Orange County Business Journal

Business Journal Honors Top General Counsels

Jerry Sullivan Wednesday, June 29, 2011

The legal and business communities here came together to laud five of its members with honors at the Orange County Business Journal’s 2nd annual General Counsel Awards last night at the Hyatt Regency Irvine.

The event drew a crowd of more than 400, including more than 30 nominees along with winners from the inaugural event last year.

The awards in the category of public companies went to:

John Alpay, director of legal affairs for apparel and sunglass maker Oakley Inc. in Foothill Ranch, which is owned by Luxottica Group SPA in Italy. Luxottica is publicly traded in the U.S. and in Italy.

Stergios “Terry” Theologides, senior vice president, general counsel and secretary for Santa Ana-based real estate data and research provider CoreLogic Inc.

The honorees for private companies were:

Daniel Burke, executive vice president of administration, general counsel and secretary for Irvine-based clothing maker St. John Knits International Inc.

Wendy Peterson, general counsel of Knobbe, Martens, Olsen & Bear LLP in Irvine

A Rising Star award went to Matthew Maletta, vice president and associate general counsel for Irvine-based drug and medical products maker Allergan Inc.

The honorees will be profiled in the Business Journal’s July 11 issue.

Chapman University Law School Dean Tom Campbell—a former businessman, congressman and candidate for statewide office—delivered the keynote address. He credited the honorees and nominees for “what they do to create opportunity” rather than “fighting over something someone else has created.”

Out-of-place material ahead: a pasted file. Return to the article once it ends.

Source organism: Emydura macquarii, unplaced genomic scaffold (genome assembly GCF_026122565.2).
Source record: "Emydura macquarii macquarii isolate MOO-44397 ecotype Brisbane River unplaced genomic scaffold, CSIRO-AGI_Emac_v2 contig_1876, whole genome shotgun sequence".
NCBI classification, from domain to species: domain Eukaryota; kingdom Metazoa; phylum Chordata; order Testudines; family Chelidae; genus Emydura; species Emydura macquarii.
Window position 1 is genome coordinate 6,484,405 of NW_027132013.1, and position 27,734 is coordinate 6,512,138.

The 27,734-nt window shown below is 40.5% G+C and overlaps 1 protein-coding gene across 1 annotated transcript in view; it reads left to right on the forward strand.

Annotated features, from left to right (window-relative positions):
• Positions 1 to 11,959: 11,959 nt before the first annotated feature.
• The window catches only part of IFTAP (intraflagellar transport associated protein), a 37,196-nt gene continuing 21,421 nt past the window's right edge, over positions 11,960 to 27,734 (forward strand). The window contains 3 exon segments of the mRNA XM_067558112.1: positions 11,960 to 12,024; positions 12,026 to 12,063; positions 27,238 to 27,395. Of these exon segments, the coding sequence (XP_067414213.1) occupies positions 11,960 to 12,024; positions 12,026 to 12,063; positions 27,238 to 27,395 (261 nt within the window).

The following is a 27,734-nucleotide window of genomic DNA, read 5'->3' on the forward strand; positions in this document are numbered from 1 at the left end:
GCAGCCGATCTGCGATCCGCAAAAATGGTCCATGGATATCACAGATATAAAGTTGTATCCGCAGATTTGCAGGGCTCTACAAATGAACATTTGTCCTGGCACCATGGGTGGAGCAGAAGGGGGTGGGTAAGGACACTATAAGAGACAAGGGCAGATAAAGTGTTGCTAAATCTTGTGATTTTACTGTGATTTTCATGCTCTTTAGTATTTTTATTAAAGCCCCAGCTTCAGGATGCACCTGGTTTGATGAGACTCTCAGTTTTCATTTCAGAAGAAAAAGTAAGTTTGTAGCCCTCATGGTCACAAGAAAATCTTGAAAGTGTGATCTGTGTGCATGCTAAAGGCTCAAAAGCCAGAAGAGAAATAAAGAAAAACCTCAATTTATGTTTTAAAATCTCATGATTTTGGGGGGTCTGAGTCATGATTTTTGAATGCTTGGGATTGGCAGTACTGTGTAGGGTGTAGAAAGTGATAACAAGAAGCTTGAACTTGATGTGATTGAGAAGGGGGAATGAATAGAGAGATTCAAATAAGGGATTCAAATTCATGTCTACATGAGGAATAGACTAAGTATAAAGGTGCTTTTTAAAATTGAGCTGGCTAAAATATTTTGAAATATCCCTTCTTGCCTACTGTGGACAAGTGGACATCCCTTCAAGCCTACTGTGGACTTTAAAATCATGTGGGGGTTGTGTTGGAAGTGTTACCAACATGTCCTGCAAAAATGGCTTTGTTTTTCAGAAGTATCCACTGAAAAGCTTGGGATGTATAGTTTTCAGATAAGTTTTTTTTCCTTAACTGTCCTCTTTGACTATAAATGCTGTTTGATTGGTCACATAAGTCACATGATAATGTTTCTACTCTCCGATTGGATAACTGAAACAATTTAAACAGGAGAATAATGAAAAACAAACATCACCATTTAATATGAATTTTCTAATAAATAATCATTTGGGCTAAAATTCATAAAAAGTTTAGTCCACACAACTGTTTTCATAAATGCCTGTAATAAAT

Campbell, who recently arrived to Orange County from Northern California, said the business landscape and the legal community that serves it are “every bit as vibrant” as Silicon Valley.

Campbell took several humorous turns in his talk, entertaining the crowd with tales of his days on Capitol Hill. He poked fun at himself over past campaigns for governor and senator that fell short, noting that his return to academia came at the “nearly unanimous” suggestion of California voters.

Several of the honorees also drew laughs with humorous points woven into expressions of appreciation for the awards and thanks to family and colleagues.

Knobbe Martens’ Peterson thanked the firm’s attorneys, who specialize in intellectual property, for keeping her busy and sharp.

They “clearly have IQs 50 points higher than mine because they all were technical geniuses before they became lawyers,” Peterson said.